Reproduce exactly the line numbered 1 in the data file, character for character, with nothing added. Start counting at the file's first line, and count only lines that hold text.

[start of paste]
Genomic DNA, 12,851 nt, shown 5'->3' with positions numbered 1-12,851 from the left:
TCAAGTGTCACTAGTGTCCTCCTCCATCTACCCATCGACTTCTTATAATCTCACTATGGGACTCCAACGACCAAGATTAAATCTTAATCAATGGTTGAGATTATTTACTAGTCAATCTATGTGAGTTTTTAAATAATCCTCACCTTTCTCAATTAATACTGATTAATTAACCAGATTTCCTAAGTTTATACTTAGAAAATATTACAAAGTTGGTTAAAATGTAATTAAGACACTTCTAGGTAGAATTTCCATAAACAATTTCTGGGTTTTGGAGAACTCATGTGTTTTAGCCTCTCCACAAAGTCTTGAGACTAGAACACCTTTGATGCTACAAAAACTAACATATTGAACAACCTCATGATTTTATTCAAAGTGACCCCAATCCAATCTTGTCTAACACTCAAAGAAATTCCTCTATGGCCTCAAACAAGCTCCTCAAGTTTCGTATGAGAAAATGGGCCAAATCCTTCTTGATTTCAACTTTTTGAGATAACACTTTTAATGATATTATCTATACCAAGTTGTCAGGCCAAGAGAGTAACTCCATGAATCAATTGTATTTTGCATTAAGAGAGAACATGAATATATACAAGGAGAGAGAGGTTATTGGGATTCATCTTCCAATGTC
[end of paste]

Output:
Genomic DNA, 12,851 nt, shown 5'->3' with positions numbered 1-12,851 from the left: